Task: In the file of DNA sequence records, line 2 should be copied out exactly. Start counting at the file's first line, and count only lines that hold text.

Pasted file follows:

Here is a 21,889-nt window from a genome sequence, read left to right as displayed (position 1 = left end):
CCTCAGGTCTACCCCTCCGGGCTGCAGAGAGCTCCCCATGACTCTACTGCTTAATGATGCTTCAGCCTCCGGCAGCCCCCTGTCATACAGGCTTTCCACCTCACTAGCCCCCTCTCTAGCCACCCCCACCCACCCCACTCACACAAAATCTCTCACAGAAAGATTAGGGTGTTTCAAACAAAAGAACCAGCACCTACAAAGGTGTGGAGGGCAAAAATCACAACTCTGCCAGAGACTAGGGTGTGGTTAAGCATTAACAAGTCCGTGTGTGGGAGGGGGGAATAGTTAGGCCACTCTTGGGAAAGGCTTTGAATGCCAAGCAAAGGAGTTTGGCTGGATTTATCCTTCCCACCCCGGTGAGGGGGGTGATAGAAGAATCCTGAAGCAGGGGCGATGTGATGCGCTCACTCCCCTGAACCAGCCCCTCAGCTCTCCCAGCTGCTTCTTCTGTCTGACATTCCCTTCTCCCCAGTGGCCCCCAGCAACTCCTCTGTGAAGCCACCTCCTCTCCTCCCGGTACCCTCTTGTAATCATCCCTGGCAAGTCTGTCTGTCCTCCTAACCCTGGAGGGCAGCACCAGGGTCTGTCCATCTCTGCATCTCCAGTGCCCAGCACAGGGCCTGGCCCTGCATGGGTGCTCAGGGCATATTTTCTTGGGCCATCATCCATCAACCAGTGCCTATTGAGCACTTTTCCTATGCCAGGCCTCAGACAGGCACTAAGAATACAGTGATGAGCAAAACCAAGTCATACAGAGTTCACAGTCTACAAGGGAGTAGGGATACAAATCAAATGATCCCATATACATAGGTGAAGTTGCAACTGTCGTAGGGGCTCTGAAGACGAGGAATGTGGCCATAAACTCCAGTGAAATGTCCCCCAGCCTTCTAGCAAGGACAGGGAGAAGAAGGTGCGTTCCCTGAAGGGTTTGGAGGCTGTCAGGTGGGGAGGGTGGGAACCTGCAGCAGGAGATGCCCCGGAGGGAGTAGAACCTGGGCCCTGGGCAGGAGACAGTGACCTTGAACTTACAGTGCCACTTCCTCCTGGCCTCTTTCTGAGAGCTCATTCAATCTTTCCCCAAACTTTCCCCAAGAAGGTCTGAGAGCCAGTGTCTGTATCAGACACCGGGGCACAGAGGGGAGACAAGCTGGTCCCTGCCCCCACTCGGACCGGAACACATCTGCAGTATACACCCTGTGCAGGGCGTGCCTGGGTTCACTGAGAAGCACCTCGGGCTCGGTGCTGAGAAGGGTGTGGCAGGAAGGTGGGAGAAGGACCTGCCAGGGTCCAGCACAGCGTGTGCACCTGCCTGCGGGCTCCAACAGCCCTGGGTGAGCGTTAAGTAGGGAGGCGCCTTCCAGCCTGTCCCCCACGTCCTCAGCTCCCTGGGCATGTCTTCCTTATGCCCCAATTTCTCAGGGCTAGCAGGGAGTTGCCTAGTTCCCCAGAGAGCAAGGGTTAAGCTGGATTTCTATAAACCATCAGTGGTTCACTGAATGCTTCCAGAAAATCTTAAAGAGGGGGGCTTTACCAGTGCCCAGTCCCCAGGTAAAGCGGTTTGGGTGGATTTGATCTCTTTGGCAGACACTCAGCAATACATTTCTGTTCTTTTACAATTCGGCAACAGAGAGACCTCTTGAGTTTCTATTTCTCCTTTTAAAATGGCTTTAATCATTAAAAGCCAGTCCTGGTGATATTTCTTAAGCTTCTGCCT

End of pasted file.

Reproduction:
CCTCAGGTCTACCCCTCCGGGCTGCAGAGAGCTCCCCATGACTCTACTGCTTAATGATGCTTCAGCCTCCGGCAGCCCCCTGTCATACAGGCTTTCCACCTCACTAGCCCCCTCTCTAGCCACCCCCACCCACCCCACTCACACAAAATCTCTCACAGAAAGATTAGGGTGTTTCAAACAAAAGAACCAGCACCTACAAAGGTGTGGAGGGCAAAAATCACAACTCTGCCAGAGACTAGGGTGTGGTTAAGCATTAACAAGTCCGTGTGTGGGAGGGGGGAATAGTTAGGCCACTCTTGGGAAAGGCTTTGAATGCCAAGCAAAGGAGTTTGGCTGGATTTATCCTTCCCACCCCGGTGAGGGGGGTGATAGAAGAATCCTGAAGCAGGGGCGATGTGATGCGCTCACTCCCCTGAACCAGCCCCTCAGCTCTCCCAGCTGCTTCTTCTGTCTGACATTCCCTTCTCCCCAGTGGCCCCCAGCAACTCCTCTGTGAAGCCACCTCCTCTCCTCCCGGTACCCTCTTGTAATCATCCCTGGCAAGTCTGTCTGTCCTCCTAACCCTGGAGGGCAGCACCAGGGTCTGTCCATCTCTGCATCTCCAGTGCCCAGCACAGGGCCTGGCCCTGCATGGGTGCTCAGGGCATATTTTCTTGGGCCATCATCCATCAACCAGTGCCTATTGAGCACTTTTCCTATGCCAGGCCTCAGACAGGCACTAAGAATACAGTGATGAGCAAAACCAAGTCATACAGAGTTCACAGTCTACAAGGGAGTAGGGATACAAATCAAATGATCCCATATACATAGGTGAAGTTGCAACTGTCGTAGGGGCTCTGAAGACGAGGAATGTGGCCATAAACTCCAGTGAAATGTCCCCCAGCCTTCTAGCAAGGACAGGGAGAAGAAGGTGCGTTCCCTGAAGGGTTTGGAGGCTGTCAGGTGGGGAGGGTGGGAACCTGCAGCAGGAGATGCCCCGGAGGGAGTAGAACCTGGGCCCTGGGCAGGAGACAGTGACCTTGAACTTACAGTGCCACTTCCTCCTGGCCTCTTTCTGAGAGCTCATTCAATCTTTCCCCAAACTTTCCCCAAGAAGGTCTGAGAGCCAGTGTCTGTATCAGACACCGGGGCACAGAGGGGAGACAAGCTGGTCCCTGCCCCCACTCGGACCGGAACACATCTGCAGTATACACCCTGTGCAGGGCGTGCCTGGGTTCACTGAGAAGCACCTCGGGCTCGGTGCTGAGAAGGGTGTGGCAGGAAGGTGGGAGAAGGACCTGCCAGGGTCCAGCACAGCGTGTGCACCTGCCTGCGGGCTCCAACAGCCCTGGGTGAGCGTTAAGTAGGGAGGCGCCTTCCAGCCTGTCCCCCACGTCCTCAGCTCCCTGGGCATGTCTTCCTTATGCCCCAATTTCTCAGGGCTAGCAGGGAGTTGCCTAGTTCCCCAGAGAGCAAGGGTTAAGCTGGATTTCTATAAACCATCAGTGGTTCACTGAATGCTTCCAGAAAATCTTAAAGAGGGGGGCTTTACCAGTGCCCAGTCCCCAGGTAAAGCGGTTTGGGTGGATTTGATCTCTTTGGCAGACACTCAGCAATACATTTCTGTTCTTTTACAATTCGGCAACAGAGAGACCTCTTGAGTTTCTATTTCTCCTTTTAAAATGGCTTTAATCATTAAAAGCCAGTCCTGGTGATATTTCTTAAGCTTCTGCCT